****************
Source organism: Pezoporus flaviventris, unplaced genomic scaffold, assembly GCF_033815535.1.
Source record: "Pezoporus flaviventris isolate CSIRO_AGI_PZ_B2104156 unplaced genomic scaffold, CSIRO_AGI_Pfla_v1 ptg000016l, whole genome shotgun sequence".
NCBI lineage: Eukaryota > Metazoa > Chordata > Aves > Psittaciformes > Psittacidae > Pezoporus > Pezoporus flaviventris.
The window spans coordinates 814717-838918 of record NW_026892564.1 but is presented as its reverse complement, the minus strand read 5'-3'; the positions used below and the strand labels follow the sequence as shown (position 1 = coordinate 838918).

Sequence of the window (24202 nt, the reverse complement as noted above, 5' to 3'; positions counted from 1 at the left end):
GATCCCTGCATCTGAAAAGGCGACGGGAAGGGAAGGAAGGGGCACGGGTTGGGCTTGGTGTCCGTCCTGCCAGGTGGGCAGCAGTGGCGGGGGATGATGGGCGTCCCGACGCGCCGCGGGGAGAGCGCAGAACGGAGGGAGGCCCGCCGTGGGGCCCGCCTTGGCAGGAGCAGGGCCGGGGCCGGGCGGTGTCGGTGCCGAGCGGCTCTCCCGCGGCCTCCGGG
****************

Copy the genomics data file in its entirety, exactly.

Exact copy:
Source organism: Pezoporus flaviventris, unplaced genomic scaffold, assembly GCF_033815535.1.
Source record: "Pezoporus flaviventris isolate CSIRO_AGI_PZ_B2104156 unplaced genomic scaffold, CSIRO_AGI_Pfla_v1 ptg000016l, whole genome shotgun sequence".
NCBI lineage: Eukaryota > Metazoa > Chordata > Aves > Psittaciformes > Psittacidae > Pezoporus > Pezoporus flaviventris.
The window spans coordinates 814717-838918 of record NW_026892564.1 but is presented as its reverse complement, the minus strand read 5'-3'; the positions used below and the strand labels follow the sequence as shown (position 1 = coordinate 838918).

Sequence of the window (24202 nt, the reverse complement as noted above, 5' to 3'; positions counted from 1 at the left end):
GATCCCTGCATCTGAAAAGGCGACGGGAAGGGAAGGAAGGGGCACGGGTTGGGCTTGGTGTCCGTCCTGCCAGGTGGGCAGCAGTGGCGGGGGATGATGGGCGTCCCGACGCGCCGCGGGGAGAGCGCAGAACGGAGGGAGGCCCGCCGTGGGGCCCGCCTTGGCAGGAGCAGGGCCGGGGCCGGGCGGTGTCGGTGCCGAGCGGCTCTCCCGCGGCCTCCGGG